In Nigeria, hundreds of traditional hunters have gathered, eager to use their skills and what they believe to be supernatural powers to help find the nearly 300 schoolgirls abducted by Islamic extremists.
The hunters — armed with homemade guns, spears and other weapons — have been waiting in Maiduguri for two weeks to receive support from the military so that they can move forward in their efforts.
Michelle Faul, the Nigeria bureau chief for the Associated Press, joins Here & Now’s Robin Young from Nigeria to discuss the details of this latest attempt to bring back the missing girls.
ROBIN YOUNG, HOST:
It's HERE AND NOW.
Hundreds of traditional hunters are lining up in the Nigerian countryside to search for the nearly 300 missing schoolgirls kidnapped last month by Boko Haram. They're armed with swords, homemade guns, bows and poisoned spears. We'll post an AP photo at HereAndNow.org, as Associated Press Nigerian bureau chief Michelle Faul joins us by Skype.
Michele, your colleague visited these hunters. They gave demonstrations?
MICHELLE FAUL: Well, it's amazing. These are traditional hunters. I mean normally they would be going into the forest, where it's believed the girls are being held, to hunt things like antelope and monkeys. In this case they're saying that their stalking and tracking skills are enhanced by what they believe to be supernatural powers. And that these powers can make it that much easier for them to find the girls.
And my colleague, Haruno Umaro(ph), he described the scene to me. The younger hunters gave him this dazzling display of dexterity with swords and daggers, and like slashing themselves but, of course, no blood is drawn. And they were claiming that this was because of their spiritual powers, and not because of any sleight-of-hand.
YOUNG: Oh, quite something. Of course, it's also quite a startling image from the one that we have of other ways the girls are being searched for - unmanned drones, for instance. This is at the complete other end of the spectrum.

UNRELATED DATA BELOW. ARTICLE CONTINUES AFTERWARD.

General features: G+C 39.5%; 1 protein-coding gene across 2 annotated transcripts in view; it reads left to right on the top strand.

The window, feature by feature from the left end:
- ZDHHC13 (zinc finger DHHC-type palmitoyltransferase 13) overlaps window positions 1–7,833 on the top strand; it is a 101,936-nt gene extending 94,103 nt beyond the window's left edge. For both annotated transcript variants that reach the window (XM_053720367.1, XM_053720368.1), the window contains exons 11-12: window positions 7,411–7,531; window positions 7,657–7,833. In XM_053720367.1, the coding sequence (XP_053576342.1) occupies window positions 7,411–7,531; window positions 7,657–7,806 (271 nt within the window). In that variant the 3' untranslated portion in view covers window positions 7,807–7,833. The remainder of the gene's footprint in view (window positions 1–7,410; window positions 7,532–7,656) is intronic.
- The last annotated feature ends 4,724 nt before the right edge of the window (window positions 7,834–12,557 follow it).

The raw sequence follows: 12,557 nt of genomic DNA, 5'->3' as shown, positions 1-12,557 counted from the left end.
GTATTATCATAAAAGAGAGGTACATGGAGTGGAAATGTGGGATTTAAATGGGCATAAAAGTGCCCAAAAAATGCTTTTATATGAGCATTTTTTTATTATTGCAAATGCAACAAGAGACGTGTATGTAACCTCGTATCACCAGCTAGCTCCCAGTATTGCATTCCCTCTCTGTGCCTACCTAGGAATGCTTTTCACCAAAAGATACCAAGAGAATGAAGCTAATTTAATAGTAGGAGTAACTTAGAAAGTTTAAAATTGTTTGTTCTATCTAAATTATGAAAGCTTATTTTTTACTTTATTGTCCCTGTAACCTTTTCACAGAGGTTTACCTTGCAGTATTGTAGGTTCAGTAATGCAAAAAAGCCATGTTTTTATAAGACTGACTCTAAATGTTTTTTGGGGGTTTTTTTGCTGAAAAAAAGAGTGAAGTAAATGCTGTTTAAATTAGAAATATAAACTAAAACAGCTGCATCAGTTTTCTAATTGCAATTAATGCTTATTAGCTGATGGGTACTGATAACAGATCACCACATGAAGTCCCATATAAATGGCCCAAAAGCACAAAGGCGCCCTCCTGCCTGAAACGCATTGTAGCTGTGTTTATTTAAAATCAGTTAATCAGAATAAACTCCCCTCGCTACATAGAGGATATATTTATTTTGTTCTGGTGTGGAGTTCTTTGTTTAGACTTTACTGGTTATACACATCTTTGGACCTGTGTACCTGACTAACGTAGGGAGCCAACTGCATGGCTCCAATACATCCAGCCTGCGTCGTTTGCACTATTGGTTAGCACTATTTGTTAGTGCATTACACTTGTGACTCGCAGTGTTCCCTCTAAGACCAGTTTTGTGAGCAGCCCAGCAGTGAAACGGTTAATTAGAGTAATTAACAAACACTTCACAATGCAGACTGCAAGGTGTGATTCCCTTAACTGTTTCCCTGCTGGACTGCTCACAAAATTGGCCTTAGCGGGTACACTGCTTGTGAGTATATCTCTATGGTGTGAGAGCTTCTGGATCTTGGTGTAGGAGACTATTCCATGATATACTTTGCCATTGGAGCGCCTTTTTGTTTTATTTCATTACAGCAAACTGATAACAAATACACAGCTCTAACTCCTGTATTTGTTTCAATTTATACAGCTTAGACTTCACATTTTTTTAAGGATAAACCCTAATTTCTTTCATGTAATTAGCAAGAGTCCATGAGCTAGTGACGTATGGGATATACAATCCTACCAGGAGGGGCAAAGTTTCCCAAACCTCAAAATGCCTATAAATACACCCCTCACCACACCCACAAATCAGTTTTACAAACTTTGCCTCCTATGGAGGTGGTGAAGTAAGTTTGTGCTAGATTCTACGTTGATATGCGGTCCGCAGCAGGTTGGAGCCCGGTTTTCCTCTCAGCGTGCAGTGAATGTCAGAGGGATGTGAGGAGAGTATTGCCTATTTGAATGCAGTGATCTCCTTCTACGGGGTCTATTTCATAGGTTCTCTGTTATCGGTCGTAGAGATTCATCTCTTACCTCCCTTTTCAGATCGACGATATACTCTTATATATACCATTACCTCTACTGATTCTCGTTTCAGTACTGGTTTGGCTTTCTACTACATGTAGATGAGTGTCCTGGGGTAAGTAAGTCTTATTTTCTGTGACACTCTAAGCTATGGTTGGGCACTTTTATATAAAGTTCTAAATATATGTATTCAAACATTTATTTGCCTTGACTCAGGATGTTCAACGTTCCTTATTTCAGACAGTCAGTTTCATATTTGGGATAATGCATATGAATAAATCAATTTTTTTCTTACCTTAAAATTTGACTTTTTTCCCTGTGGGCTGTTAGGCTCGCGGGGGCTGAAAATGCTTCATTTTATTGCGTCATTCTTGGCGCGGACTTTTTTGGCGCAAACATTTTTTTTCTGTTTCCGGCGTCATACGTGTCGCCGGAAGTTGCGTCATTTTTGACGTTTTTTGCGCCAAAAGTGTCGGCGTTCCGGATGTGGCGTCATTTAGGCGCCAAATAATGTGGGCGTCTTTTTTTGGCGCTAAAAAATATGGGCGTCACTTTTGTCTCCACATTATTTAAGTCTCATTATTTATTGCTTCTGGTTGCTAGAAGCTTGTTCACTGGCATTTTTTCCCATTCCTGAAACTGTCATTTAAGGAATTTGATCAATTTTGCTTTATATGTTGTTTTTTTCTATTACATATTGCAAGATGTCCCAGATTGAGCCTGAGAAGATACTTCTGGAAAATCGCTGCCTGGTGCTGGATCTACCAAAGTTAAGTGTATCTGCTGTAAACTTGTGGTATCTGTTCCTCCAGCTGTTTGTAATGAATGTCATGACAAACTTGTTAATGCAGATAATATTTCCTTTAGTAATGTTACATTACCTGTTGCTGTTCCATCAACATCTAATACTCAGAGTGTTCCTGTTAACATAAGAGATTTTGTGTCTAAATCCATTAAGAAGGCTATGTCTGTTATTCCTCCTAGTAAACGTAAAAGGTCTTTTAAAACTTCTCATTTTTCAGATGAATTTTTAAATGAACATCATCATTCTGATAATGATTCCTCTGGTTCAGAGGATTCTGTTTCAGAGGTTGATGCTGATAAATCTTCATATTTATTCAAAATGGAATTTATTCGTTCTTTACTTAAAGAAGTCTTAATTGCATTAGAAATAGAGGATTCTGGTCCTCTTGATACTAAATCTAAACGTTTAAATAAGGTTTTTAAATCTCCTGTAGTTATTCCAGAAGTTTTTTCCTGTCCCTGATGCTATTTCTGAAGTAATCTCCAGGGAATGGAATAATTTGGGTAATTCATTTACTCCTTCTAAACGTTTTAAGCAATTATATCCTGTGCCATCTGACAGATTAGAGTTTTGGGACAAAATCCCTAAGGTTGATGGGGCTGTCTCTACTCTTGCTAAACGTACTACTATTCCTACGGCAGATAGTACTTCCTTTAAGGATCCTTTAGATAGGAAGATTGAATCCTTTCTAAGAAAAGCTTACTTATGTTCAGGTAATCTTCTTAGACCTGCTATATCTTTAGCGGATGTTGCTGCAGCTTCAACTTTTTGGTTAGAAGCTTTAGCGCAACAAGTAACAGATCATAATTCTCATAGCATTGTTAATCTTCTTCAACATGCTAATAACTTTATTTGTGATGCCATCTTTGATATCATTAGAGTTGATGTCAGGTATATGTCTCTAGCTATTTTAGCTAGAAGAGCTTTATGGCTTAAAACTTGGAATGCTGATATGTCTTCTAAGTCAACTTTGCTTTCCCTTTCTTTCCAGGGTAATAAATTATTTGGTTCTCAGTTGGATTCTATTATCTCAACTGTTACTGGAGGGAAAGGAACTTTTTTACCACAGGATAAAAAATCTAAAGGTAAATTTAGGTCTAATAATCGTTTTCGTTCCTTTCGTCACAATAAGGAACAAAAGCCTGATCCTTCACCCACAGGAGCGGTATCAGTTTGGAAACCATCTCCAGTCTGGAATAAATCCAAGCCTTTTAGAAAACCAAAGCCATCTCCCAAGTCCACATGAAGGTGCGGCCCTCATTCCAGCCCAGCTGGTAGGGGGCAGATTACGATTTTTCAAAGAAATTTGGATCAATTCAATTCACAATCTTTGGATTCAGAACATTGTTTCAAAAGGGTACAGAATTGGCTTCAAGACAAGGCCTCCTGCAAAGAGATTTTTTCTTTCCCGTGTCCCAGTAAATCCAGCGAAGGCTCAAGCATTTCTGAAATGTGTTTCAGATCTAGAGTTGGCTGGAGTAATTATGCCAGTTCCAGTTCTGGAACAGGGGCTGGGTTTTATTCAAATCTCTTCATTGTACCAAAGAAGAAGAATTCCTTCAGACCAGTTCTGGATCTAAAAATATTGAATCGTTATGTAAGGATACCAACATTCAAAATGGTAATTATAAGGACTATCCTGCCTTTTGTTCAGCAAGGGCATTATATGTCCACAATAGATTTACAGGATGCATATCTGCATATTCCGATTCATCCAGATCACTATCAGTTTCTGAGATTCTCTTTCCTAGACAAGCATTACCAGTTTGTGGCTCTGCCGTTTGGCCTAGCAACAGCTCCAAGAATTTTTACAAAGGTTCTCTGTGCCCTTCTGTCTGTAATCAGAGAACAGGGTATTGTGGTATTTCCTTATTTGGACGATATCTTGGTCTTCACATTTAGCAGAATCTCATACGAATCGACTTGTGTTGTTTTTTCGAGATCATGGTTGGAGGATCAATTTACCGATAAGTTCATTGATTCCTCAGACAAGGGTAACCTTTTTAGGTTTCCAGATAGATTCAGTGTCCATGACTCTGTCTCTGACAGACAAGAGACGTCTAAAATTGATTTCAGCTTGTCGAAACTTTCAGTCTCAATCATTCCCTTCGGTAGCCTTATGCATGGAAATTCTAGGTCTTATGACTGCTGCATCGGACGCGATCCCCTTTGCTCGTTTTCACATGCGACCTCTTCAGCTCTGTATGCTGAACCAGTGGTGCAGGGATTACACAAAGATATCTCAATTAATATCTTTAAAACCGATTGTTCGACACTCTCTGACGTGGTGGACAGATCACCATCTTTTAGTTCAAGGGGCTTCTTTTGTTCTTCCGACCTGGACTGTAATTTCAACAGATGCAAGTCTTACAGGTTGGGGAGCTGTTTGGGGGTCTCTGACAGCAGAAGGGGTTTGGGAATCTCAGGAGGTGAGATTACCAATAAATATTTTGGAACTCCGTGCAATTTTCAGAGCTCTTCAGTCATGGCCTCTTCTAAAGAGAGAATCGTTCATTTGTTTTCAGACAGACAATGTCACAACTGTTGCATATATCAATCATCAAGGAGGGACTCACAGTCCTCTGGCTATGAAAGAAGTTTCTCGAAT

FAUL: Exactly, I mean we've got U.S. aircraft and drones carrying cameras up in the air above Nigeria. They've been there for a week now, also joining in the search for the girls. But to go back to the hunters, I mean they said: We're not saying we're better than the soldiers but we know the bush better than the soldiers. You know, and suggesting that that local knowledge, you know, should be used in the search.
YOUNG: Well, and one would think that that makes a lot of sense. But what's been the response of the Nigerian government?
FAUL: Well, we haven't been able to get a response from the government or, more particularly, the military, who we were saying, you know, will you be taking advantage. There are actually 500 of them who've gathered in Maiduguri. And they're aged everything from like 18-year-olds whose grandfathers were hunters and fathers were hunters, to grandfathers in their 80s.
Now, on the ground in Chibok, we had the chance today to speak on the phone with family on the ground. And they're still saying that from Chibok, they have not seen a single soldier to go into the Sambisa Forest. They say that they, you know, get messages regularly from villagers who have hamlets and live in the forest.
Now, Nigeria's military insists that it is diligently searching and that the aerial surveillance goes beyond the forest and across, you know, right up to Nigeria's borders with Cameroon, with Chad, where we've heard that possibly some of these girls have been taken, you know, cross borders into other countries.